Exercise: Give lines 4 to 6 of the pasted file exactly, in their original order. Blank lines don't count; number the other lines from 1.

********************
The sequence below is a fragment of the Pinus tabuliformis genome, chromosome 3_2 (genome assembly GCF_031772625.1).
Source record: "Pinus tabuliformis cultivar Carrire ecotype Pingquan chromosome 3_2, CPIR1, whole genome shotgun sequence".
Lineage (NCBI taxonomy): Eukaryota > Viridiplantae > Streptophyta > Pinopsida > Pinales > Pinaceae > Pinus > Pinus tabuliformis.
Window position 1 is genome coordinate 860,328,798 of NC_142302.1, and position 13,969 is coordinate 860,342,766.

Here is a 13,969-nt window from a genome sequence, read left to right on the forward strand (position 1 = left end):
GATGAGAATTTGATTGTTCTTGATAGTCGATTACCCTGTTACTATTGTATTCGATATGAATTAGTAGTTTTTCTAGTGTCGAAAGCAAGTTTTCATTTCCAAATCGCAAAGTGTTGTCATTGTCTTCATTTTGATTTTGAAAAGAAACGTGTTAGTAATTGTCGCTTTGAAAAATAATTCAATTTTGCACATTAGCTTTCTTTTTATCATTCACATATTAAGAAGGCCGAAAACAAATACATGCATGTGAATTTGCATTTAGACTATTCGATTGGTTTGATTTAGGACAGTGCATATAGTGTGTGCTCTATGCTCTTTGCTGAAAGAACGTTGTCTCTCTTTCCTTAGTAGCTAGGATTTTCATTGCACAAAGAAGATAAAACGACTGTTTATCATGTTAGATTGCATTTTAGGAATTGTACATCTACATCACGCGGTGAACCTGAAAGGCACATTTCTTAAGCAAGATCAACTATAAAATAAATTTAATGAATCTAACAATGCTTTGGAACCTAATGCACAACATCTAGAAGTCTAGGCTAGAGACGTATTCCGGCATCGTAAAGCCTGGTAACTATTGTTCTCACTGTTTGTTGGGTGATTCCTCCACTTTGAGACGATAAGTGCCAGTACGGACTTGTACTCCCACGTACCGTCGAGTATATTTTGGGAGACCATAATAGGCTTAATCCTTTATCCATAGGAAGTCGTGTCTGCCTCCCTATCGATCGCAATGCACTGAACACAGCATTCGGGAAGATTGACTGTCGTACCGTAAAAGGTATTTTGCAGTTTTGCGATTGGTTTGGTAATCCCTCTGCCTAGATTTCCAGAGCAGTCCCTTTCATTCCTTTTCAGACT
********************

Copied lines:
Window position 1 is genome coordinate 860,328,798 of NC_142302.1, and position 13,969 is coordinate 860,342,766.

Here is a 13,969-nt window from a genome sequence, read left to right on the forward strand (position 1 = left end):
GATGAGAATTTGATTGTTCTTGATAGTCGATTACCCTGTTACTATTGTATTCGATATGAATTAGTAGTTTTTCTAGTGTCGAAAGCAAGTTTTCATTTCCAAATCGCAAAGTGTTGTCATTGTCTTCATTTTGATTTTGAAAAGAAACGTGTTAGTAATTGTCGCTTTGAAAAATAATTCAATTTTGCACATTAGCTTTCTTTTTATCATTCACATATTAAGAAGGCCGAAAACAAATACATGCATGTGAATTTGCATTTAGACTATTCGATTGGTTTGATTTAGGACAGTGCATATAGTGTGTGCTCTATGCTCTTTGCTGAAAGAACGTTGTCTCTCTTTCCTTAGTAGCTAGGATTTTCATTGCACAAAGAAGATAAAACGACTGTTTATCATGTTAGATTGCATTTTAGGAATTGTACATCTACATCACGCGGTGAACCTGAAAGGCACATTTCTTAAGCAAGATCAACTATAAAATAAATTTAATGAATCTAACAATGCTTTGGAACCTAATGCACAACATCTAGAAGTCTAGGCTAGAGACGTATTCCGGCATCGTAAAGCCTGGTAACTATTGTTCTCACTGTTTGTTGGGTGATTCCTCCACTTTGAGACGATAAGTGCCAGTACGGACTTGTACTCCCACGTACCGTCGAGTATATTTTGGGAGACCATAATAGGCTTAATCCTTTATCCATAGGAAGTCGTGTCTGCCTCCCTATCGATCGCAATGCACTGAACACAGCATTCGGGAAGATTGACTGTCGTACCGTAAAAGGTATTTTGCAGTTTTGCGATTGGTTTGGTAATCCCTCTGCCTAGATTTCCAGAGCAGTCCCTTTCATTCCTTTTCAGACT